Ireland’s Food Safety Authority is calling on the country’s poultry industry to develop a voluntary code of practice to control Campylobacter and adopt other measures to reduce the number of deaths that occur as a result of campylobacteriosis.
Among the recommendations are that on-farm hygiene should be improved and access to possible sources of contamination restricted. The FSAI is also calling for the establishment of a voluntary monitoring system to be implemented on-farm and in the slaughterhouse to alert farmers and processors when additional controls are needed and to enable them to assess the effectiveness of their control measures.
The authority is also calling for raw chicken to be packaged in leak-proof packaging, and that safe handling and cooking instructions should be clearly visible at the time of purchase. Additionally, labels on whole birds should advise consumers that carcasses are ready to cook and that in the interest of safe handling, washing of the carcass should be avoided, as this can significantly spread contamination around the kitchen.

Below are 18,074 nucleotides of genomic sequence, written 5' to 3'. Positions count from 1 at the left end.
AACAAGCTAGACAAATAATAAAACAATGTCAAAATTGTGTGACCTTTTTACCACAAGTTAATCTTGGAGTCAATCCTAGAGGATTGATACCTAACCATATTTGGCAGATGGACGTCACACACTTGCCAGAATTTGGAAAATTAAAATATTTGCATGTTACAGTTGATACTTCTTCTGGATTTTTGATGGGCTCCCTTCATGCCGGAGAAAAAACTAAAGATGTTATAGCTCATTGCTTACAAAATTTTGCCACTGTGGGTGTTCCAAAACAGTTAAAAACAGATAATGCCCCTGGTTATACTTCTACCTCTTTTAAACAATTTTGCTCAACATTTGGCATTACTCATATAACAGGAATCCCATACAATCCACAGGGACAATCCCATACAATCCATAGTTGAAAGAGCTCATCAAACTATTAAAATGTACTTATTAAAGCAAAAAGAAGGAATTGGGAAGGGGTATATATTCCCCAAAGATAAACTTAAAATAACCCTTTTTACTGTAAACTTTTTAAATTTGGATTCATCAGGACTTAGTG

Data from the Health Protection Surveillance Centre shows that in 2009, 1,808 cases of campylobacteriosis were reported and the provisional figure for 2010 is 1,666. “Campylobacter causes approximately four times more illness that Salmonella in Ireland," said Professor Alan Reilly, CEO of the FSAI. "We believe there is substantial under-reporting of the illness and as such, these figures in reality could be considerably higher. Measures must be taken by all parties to limit the risk of people becoming ill from these bacteria.”
According to Reilly, a recent European study revealed that some 83% of Irish flocks presented for slaughter and 98% of whole birds at the end of the slaughter process are contaminated with Campylobacter.